Home News Center Washington Eliminates VCO-Takes Step Closer to Keeping Youth Out of Detention

Washington Eliminates VCO-Takes Step Closer to Keeping Youth Out of Detention

December 20, 2019
Courtney M. McSwain

In Washington State, legislators
moved to phase out the use of  the valid court order exception (VCO) that allows judges to place youth in detention for noncriminal behavior. Advocates who helped pass the bill, including NJJN member TeamChild, see it as part of a bigger opportunity for the state to redefine how youth access support services without requiring court involvement. 

Efforts to get rid of Washington state’s over reliance on detention for youth with noncriminal status offenses have been ongoing for 20 years. However, in 2019, a youth-led effort by the Mockingbird Society – an advocacy organization that works to improve the foster care system – gave the issue much-needed momentum. 

“The Mockingbird Society’s youth alumni network picked ending the use of detention for noncriminal status offenses as their top legislative priority and we fully got behind them,” said Anne Lee, Executive Director of TeamChild

On their part, TeamChild worked behind the scenes to educate judges about the court processes and the ineffectiveness of detention on addressing the underlying needs of youth who are in court for non-criminal matters. 

“The biggest opposition came from the courts and judges who felt very strongly about holding onto the VCO exception as a tool that they didn’t want taken away from them,” Lee said. “Our state has really good data and research showing that using detention doesn’t reduce truancy or effectively deal with the issues young people are having with family conflicts or running away from foster care placements – some of the main reasons judges were using the exception to detain youth. So, it was important for us to dialogue with judges around how it all worked and try to get them on board with eliminating the use of detention and instead build more effective community-based options for addressing the needs of children, youth and families.”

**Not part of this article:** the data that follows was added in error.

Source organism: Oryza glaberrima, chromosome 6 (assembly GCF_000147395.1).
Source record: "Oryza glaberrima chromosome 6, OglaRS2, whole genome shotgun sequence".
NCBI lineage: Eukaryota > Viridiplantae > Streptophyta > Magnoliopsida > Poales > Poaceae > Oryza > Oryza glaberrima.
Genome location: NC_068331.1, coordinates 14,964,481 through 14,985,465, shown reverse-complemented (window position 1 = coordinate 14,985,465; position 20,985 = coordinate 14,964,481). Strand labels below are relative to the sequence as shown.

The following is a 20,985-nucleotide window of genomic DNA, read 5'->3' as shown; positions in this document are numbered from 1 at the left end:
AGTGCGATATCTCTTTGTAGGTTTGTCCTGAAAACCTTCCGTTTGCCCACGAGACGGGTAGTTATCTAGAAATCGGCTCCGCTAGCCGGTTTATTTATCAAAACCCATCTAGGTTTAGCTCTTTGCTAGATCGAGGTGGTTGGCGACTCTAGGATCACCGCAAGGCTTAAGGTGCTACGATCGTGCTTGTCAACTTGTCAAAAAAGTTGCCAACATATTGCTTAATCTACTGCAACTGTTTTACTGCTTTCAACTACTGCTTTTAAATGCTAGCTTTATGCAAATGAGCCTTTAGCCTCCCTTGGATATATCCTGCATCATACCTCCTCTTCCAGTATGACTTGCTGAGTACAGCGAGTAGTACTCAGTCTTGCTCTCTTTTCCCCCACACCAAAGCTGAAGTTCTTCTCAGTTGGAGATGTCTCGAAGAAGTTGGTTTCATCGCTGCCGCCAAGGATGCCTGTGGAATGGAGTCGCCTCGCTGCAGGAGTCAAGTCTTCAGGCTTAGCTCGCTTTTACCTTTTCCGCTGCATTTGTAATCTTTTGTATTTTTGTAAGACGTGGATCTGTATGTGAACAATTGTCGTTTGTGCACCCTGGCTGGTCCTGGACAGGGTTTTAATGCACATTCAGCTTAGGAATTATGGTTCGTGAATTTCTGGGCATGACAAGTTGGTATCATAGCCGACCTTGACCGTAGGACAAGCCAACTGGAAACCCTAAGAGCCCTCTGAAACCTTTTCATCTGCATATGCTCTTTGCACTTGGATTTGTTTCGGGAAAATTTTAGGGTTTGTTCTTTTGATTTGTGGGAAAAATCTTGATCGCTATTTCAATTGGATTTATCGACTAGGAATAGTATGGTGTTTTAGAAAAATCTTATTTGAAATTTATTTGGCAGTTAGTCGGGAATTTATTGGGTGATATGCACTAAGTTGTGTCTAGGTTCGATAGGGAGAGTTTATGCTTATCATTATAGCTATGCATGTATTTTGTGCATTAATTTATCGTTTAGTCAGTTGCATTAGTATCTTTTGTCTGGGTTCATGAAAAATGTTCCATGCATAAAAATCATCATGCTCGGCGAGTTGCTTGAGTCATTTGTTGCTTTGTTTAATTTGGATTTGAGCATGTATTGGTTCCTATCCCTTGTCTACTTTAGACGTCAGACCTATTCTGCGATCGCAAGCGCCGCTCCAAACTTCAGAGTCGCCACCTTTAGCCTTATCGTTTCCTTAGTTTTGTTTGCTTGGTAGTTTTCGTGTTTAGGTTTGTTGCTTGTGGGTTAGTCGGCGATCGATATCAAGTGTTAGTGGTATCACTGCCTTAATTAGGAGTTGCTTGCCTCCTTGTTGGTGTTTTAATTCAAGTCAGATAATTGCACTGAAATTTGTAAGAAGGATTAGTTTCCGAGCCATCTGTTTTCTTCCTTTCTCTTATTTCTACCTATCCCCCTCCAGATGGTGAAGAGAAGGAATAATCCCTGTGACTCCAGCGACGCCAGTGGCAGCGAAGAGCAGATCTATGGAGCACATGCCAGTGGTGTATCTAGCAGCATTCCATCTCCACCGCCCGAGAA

As a result of TeamChild’s education efforts, the Minority and Justice Commission provided a letter in support of phasing out the use of the VCO to detain youth and also helped highlight the inequities inherent in the youth justice system. 

The VCO’s elimination will be phased in beginning July 1, 2020, and youth justice advocates hope to see an immediate increase in the use of community-based strategies supporting young people well before they become involved with the courts. Mostly, Lee sees broader hope in the bill’s passage, which comes alongside the creation of a new state agency, the Department of Children Youth and Families (DCYF). DCYF is slated to take on responsibility for child welfare, early learning and oversight of youth facilities from the state’s Department of Social and Health Services. 

The DCYF creates a tremendous opportunity to redefine when and how kids and families can get help,” Lee said. “This new agency’s responsibilities cover youth detention / rehabilitation as well as prevention programs that can be used in a diversionary way, so we hope that signals a realignment of goals around keeping children out of court altogether.” 

Looking to next year, TeamChild will continue to monitor the implementation of the phasing out of detention for status offenders as well as additional legislation passed in 2019 around ensuring youth released from systems of care - such as foster care, a youth detention facility or behavioral health hospital - are not released into homelessness. 

To learn more about TeamChild visit their website, Facebook and Twitter pages.   


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